CERB is the most popular term in Canada these days. It’s the acronym for Canada Emergency Response Benefit, which is the pillar of the country’s COVID-19 Response Plan. You’re lucky if you’re not lining up to receive the taxable benefit from the Canada Revenue Agency (CRA). It means you’re employed or working.
The luckless ones are laid-off individuals, displaced or working fewer hours due to COVID-19. Fortunately, the federal government understands the continuing misery of people in coping with the pandemic.
On June 16, 2020, the announcement came. CERB will run for eight more weeks, and the CRA will pay an extra $4,000. If your circumstances when you received CERB before are the same, you could be eligible for the program’s extension. You’ll have more crisis money to spend on necessities and other living expenses.
The value of CERB
First and foremost, CERB is the lifeline unemployed Canadians apply for during the health crisis. At the onset, everyone knows the program is temporary and only a stop-gap measure to deal with their financial hardships. Second, without CERB, consumer spending will stop. The economy needs to churn and not be on a standstill.
Initially, an eligible recipient will get $500 weekly for up to 16 weeks or a maximum of $8,000 for four months. When June came, anxiety was rising because the situation hasn’t changed. The early claimants are due to exhaust their taxable benefits in July. As fate would have it, the federal government came to the rescue by extending CERB.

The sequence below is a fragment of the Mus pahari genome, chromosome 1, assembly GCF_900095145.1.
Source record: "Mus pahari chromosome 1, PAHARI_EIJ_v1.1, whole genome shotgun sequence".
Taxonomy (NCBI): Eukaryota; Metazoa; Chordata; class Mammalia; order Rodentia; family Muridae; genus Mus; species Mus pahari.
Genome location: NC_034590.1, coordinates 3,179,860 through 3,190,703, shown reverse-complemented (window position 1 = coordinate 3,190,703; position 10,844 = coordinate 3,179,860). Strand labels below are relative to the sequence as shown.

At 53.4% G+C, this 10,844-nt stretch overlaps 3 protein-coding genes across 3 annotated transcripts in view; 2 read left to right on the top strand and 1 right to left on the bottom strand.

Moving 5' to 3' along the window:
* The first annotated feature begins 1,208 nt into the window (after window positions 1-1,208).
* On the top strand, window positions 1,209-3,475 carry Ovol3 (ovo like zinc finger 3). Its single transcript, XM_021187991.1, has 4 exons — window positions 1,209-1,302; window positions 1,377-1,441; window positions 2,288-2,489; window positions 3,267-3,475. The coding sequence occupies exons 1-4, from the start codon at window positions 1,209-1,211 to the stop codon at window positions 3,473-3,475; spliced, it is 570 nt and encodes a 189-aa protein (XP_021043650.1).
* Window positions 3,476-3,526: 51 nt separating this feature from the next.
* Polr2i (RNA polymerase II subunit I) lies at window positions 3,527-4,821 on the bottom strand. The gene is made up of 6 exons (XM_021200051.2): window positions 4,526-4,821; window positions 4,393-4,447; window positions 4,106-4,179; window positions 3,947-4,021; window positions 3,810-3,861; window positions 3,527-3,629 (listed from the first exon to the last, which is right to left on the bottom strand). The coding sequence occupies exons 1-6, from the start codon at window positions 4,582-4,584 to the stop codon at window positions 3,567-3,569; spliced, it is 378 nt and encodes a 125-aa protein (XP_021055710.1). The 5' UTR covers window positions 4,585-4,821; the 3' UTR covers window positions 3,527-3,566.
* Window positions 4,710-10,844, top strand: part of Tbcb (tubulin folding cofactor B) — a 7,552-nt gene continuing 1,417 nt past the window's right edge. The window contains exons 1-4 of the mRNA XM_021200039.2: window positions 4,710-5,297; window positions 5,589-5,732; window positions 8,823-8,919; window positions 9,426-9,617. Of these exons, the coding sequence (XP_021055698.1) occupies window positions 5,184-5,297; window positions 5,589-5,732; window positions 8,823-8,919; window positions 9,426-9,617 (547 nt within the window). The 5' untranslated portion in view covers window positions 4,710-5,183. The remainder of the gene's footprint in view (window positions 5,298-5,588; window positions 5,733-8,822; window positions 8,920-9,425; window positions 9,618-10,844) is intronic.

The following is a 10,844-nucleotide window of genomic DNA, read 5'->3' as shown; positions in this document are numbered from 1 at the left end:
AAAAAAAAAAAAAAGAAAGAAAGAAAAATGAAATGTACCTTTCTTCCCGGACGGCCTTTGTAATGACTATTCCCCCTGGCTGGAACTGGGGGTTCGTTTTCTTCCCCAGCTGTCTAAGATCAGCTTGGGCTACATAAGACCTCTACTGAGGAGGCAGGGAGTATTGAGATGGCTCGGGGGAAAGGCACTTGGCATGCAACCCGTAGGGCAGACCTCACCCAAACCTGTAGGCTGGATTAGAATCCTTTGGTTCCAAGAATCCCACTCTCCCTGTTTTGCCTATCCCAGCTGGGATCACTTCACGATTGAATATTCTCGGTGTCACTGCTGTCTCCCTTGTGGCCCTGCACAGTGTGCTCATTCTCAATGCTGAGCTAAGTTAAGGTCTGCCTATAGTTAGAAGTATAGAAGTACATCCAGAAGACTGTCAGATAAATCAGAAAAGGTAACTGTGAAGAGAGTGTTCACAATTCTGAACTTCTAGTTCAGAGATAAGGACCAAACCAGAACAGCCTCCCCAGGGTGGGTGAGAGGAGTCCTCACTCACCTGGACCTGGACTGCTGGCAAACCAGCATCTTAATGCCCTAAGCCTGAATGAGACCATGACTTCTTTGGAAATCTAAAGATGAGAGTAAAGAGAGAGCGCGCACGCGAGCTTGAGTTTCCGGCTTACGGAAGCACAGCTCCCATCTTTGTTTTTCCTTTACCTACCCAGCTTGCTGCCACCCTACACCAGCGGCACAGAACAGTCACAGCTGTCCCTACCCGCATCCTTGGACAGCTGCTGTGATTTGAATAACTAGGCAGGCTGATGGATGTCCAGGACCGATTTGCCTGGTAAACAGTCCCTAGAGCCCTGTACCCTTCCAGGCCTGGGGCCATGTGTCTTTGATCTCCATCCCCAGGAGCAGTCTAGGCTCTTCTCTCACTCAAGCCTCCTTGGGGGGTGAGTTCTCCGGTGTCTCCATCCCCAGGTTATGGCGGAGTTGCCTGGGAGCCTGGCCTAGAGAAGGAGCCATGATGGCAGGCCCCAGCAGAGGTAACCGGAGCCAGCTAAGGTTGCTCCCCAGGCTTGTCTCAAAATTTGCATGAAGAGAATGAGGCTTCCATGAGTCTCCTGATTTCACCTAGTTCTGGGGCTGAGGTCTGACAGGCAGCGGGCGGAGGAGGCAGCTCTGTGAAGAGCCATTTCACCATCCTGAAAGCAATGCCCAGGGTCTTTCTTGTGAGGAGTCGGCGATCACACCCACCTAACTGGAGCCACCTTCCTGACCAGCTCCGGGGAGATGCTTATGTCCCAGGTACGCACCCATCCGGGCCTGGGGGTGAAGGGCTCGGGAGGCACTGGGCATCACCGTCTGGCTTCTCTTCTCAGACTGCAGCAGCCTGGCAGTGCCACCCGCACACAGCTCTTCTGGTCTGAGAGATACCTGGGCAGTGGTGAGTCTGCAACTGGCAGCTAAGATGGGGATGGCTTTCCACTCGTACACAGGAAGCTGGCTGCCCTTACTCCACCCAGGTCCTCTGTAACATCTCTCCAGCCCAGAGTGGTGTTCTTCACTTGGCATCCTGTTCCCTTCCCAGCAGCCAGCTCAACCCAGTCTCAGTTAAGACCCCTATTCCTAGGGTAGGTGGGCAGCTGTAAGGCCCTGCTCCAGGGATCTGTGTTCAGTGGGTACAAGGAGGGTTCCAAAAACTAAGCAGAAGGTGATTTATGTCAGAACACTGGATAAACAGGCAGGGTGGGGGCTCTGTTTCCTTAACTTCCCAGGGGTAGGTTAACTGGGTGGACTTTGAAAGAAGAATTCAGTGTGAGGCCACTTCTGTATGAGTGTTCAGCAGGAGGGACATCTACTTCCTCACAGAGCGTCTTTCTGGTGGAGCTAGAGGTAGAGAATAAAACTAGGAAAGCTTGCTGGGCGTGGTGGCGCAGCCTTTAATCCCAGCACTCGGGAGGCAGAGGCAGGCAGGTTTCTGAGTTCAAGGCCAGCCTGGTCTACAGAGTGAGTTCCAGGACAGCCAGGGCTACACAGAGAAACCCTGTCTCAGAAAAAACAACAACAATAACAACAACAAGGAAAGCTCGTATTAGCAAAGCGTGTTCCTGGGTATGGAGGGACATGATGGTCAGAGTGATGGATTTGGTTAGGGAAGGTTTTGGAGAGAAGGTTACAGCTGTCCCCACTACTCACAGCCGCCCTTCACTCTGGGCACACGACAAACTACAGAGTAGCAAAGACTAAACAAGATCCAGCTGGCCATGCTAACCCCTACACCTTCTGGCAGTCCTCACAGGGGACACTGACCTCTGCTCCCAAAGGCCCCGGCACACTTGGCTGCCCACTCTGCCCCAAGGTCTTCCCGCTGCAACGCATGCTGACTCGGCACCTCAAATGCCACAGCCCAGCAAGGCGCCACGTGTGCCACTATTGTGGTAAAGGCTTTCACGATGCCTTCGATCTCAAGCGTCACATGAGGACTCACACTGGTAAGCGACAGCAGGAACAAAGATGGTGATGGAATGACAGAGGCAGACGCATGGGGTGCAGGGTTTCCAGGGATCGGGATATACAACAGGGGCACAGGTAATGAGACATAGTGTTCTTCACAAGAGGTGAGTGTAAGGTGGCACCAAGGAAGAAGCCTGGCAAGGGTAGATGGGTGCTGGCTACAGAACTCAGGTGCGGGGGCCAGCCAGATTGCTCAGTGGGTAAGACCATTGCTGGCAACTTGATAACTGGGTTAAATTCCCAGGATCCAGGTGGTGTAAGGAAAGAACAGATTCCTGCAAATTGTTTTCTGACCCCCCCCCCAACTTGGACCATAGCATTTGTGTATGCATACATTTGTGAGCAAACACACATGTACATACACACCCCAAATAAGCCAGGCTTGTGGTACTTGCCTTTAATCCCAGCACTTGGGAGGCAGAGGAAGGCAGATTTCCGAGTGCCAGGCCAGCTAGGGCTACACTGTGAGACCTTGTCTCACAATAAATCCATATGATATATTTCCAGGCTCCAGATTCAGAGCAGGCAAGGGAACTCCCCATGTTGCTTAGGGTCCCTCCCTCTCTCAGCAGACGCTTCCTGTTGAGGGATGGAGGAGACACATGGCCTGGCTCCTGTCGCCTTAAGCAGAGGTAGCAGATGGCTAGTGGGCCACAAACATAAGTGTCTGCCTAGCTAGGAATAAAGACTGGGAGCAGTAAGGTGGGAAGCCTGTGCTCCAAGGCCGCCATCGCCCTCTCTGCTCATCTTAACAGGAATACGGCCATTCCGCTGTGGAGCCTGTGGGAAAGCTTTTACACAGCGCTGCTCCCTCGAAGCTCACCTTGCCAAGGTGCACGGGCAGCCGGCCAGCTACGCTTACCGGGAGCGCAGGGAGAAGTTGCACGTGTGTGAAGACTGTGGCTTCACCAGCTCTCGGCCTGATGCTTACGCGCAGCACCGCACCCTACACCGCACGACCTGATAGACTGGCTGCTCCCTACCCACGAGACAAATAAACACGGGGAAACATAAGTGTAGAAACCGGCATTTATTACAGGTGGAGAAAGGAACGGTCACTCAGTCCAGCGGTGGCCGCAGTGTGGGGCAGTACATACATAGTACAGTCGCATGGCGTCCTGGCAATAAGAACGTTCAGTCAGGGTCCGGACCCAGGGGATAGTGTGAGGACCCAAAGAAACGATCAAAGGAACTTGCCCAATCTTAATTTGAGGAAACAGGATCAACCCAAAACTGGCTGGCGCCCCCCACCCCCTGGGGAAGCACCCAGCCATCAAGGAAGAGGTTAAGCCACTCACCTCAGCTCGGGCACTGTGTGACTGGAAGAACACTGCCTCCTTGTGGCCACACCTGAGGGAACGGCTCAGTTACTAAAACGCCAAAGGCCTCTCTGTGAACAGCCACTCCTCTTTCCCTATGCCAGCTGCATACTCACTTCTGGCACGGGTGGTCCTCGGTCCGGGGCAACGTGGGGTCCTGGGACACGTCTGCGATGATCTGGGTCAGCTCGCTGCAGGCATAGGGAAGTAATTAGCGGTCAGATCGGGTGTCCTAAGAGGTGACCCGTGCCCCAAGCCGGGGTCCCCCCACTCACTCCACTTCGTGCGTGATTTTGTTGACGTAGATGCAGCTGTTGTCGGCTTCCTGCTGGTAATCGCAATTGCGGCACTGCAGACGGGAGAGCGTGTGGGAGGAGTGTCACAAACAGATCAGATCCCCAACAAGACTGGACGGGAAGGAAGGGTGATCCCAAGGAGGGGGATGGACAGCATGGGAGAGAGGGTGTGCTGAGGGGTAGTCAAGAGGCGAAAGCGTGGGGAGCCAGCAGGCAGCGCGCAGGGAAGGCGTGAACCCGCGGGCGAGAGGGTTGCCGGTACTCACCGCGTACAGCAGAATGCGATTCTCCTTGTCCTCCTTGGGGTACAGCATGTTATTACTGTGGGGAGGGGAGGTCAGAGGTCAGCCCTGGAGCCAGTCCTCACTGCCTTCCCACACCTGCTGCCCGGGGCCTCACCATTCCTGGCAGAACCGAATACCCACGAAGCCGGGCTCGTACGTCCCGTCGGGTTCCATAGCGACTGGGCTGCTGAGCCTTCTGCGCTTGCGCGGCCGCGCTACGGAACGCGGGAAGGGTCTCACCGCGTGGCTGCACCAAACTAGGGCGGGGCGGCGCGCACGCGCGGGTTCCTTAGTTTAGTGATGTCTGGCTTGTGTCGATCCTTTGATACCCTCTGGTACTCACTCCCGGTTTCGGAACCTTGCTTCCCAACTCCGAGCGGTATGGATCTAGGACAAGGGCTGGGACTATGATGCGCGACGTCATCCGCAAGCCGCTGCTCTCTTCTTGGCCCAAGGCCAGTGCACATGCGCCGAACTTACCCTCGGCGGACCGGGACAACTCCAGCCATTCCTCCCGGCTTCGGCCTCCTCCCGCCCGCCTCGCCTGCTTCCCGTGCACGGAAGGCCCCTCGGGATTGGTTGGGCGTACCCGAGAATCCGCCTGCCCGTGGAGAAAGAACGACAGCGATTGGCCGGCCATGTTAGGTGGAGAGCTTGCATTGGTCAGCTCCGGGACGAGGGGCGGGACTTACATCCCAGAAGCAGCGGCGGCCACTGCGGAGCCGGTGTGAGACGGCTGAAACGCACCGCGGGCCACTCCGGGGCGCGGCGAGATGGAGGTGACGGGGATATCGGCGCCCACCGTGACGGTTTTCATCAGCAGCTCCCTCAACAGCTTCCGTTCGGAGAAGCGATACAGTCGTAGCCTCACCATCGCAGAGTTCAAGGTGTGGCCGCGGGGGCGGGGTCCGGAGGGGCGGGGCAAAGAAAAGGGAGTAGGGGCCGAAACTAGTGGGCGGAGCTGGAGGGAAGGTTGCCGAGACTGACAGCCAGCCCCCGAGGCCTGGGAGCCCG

The CERB extension gave Canadians a breathing spell. If you still meet the eligibility criteria, you can re-apply and not miss out on the $4,000 crisis money. The CRA is on the sixth round of payments and approaching the final eligibility period (August 30 to September 26, 2020).
Federal aid programs are vital to surviving during wide-scale lockdowns and business closures. However, the pandemic should also instill lessons regarding finances. The pandemic-related measures are for emergencies only. When you return to work and earning again, prioritize your financial health.
Canadians should turn income-investors in post-pandemic. If you own dividend stocks, you have money regardless of the economic scenario. A good pick today is an infrastructure stock like TransAlta Renewables (TSX:RNW) that pays a lucrative 5.98% dividend.
TransAlta has a market capitalization of $4.19 billion and should be worth your money at less than $20 per share. At its current dividend yield, a starting investment should produce $1,196 in passive income. Some analysts believe the stock is 31% undervalued relative to its current price. It means it’s an acceptable deal at present.
The company from Calgary, Canada, owns, manages, and operates renewable power generation assets consisting of wind (23), hydroelectric (13), and natural gas generation (7) facilities. You can add a solar facility and one natural gas pipeline. Investors can expect TransAlta to continue acquiring new facilities for strategic growth.
CERB payments are almost over as the transition to Employment Insurance (EI) begins in September 2020. Furthermore, the modified Canada Emergency Wage Subsidy (CEWS) should unclog the EI system and enable many companies to rehire their employees in the recovery period.
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This article represents the opinion of the writer, who may disagree with the “official” recommendation position of a Motley Fool premium service or advisor. We’re Motley! Questioning an investing thesis — even one of our own — helps us all think critically about investing and make decisions that help us become smarter, happier, and richer, so we sometimes publish articles that may not be in line with recommendations, rankings or other content.
Fool contributor Christopher Liew has no position in any of the stocks mentioned.